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Supreme Court Declines to Hear Challenge to Kansas In-state Tuition Law

By Sylvia Maria Gross


Kansas City, MO – The US Supreme Court has declined to hear a challenge to the Kansas law that allows illegal immigrants to pay in-state tuition at public colleges. A group of out-of-state students and parents had challenged the constitutionality of the law, but federal and appeals courts ruled they didn't have standing to sue.

In 2004, the Kansas legislature passed the law allowing undocumented students to pay in-state rates if they had attended at least three years of high school in the state. Kansas Republican Party Chair and UMKC Law Professor Kris Kobach sued the state on behalf of the out-of-state students. Although it's the end-of-line for this particular case, Kobach says the legal issue has yet to be addressed.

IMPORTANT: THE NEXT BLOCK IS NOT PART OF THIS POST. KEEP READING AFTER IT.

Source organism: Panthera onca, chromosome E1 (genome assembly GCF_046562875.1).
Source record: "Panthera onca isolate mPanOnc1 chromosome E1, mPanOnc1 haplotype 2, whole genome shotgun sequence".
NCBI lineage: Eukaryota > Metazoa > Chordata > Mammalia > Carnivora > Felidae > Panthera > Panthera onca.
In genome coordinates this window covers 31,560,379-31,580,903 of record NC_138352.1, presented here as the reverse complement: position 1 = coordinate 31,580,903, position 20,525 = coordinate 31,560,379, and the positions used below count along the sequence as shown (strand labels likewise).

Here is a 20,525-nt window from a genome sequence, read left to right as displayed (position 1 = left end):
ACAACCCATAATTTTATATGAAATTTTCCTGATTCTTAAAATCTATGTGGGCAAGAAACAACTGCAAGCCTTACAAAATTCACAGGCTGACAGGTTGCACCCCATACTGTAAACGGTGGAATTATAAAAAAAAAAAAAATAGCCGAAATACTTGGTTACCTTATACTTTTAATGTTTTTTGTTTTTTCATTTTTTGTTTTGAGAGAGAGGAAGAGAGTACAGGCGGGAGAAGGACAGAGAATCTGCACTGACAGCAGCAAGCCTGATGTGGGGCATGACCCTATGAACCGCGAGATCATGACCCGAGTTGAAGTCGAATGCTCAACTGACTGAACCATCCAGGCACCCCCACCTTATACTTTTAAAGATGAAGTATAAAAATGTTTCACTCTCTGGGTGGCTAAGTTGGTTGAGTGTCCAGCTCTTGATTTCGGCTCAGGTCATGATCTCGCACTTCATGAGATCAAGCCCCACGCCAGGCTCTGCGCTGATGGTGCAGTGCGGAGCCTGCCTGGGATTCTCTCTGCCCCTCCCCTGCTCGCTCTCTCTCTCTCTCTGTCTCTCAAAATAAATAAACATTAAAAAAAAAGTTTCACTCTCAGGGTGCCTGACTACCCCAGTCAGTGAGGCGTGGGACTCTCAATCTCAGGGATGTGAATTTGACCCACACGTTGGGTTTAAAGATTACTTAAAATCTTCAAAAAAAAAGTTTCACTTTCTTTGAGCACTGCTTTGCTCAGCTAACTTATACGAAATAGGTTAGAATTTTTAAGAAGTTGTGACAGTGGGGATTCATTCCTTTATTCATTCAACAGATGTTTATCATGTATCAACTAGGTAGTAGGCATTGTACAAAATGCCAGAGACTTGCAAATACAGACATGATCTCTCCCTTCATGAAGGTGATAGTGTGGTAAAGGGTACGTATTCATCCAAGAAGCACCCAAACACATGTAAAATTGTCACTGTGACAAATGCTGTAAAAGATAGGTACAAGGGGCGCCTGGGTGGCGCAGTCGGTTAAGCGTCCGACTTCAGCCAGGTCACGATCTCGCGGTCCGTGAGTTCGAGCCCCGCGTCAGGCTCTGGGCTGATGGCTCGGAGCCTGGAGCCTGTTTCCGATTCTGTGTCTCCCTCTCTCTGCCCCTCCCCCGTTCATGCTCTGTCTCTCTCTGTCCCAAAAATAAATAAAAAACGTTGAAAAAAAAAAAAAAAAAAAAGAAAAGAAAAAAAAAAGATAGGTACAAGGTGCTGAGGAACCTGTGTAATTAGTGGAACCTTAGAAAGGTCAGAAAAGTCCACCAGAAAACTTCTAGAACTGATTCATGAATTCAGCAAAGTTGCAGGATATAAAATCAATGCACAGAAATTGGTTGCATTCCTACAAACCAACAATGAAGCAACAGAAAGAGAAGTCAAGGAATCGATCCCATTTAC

KOBACH: They never actually got to the question of whether the Kansas law violates the federal law at issue or the US Constitution.

Nine other states have similar instate tuition laws, and Kobach has a similar challenge pending in California state court. In Missouri, a bill awaiting Governor Matt Blunt's signature expressly prohibits undocumented students from paying instate tuition rates.

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